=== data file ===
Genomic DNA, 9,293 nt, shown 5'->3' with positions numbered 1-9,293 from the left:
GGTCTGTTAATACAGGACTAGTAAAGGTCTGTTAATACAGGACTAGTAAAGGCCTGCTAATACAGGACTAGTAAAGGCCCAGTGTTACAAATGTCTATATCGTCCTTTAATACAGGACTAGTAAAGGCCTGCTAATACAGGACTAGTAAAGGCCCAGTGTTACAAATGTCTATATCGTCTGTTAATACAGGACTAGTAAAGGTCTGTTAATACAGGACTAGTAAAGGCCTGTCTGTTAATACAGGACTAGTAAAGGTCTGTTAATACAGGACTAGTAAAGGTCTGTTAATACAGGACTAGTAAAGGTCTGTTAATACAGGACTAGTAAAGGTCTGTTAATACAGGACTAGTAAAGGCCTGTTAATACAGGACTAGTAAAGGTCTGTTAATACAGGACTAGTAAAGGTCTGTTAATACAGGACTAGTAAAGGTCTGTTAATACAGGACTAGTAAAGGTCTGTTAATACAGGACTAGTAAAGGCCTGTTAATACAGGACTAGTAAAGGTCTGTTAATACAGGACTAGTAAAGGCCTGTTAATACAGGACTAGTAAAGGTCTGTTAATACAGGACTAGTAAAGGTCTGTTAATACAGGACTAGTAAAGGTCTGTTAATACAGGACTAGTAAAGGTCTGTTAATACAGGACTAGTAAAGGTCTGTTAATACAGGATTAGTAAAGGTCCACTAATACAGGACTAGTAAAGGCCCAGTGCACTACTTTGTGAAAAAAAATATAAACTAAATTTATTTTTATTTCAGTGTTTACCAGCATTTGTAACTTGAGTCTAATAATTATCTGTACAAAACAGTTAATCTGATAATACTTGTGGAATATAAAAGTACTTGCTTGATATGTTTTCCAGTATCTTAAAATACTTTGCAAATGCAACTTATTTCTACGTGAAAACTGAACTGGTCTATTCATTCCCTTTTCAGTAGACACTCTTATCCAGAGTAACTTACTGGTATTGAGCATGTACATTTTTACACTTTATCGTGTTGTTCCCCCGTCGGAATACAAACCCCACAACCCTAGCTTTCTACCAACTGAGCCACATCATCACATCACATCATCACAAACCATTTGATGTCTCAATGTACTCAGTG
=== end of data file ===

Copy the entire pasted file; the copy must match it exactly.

Genomic DNA, 9,293 nt, shown 5'->3' with positions numbered 1-9,293 from the left:
GGTCTGTTAATACAGGACTAGTAAAGGTCTGTTAATACAGGACTAGTAAAGGCCTGCTAATACAGGACTAGTAAAGGCCCAGTGTTACAAATGTCTATATCGTCCTTTAATACAGGACTAGTAAAGGCCTGCTAATACAGGACTAGTAAAGGCCCAGTGTTACAAATGTCTATATCGTCTGTTAATACAGGACTAGTAAAGGTCTGTTAATACAGGACTAGTAAAGGCCTGTCTGTTAATACAGGACTAGTAAAGGTCTGTTAATACAGGACTAGTAAAGGTCTGTTAATACAGGACTAGTAAAGGTCTGTTAATACAGGACTAGTAAAGGTCTGTTAATACAGGACTAGTAAAGGCCTGTTAATACAGGACTAGTAAAGGTCTGTTAATACAGGACTAGTAAAGGTCTGTTAATACAGGACTAGTAAAGGTCTGTTAATACAGGACTAGTAAAGGTCTGTTAATACAGGACTAGTAAAGGCCTGTTAATACAGGACTAGTAAAGGTCTGTTAATACAGGACTAGTAAAGGCCTGTTAATACAGGACTAGTAAAGGTCTGTTAATACAGGACTAGTAAAGGTCTGTTAATACAGGACTAGTAAAGGTCTGTTAATACAGGACTAGTAAAGGTCTGTTAATACAGGACTAGTAAAGGTCTGTTAATACAGGATTAGTAAAGGTCCACTAATACAGGACTAGTAAAGGCCCAGTGCACTACTTTGTGAAAAAAAATATAAACTAAATTTATTTTTATTTCAGTGTTTACCAGCATTTGTAACTTGAGTCTAATAATTATCTGTACAAAACAGTTAATCTGATAATACTTGTGGAATATAAAAGTACTTGCTTGATATGTTTTCCAGTATCTTAAAATACTTTGCAAATGCAACTTATTTCTACGTGAAAACTGAACTGGTCTATTCATTCCCTTTTCAGTAGACACTCTTATCCAGAGTAACTTACTGGTATTGAGCATGTACATTTTTACACTTTATCGTGTTGTTCCCCCGTCGGAATACAAACCCCACAACCCTAGCTTTCTACCAACTGAGCCACATCATCACATCACATCATCACAAACCATTTGATGTCTCAATGTACTCAGTG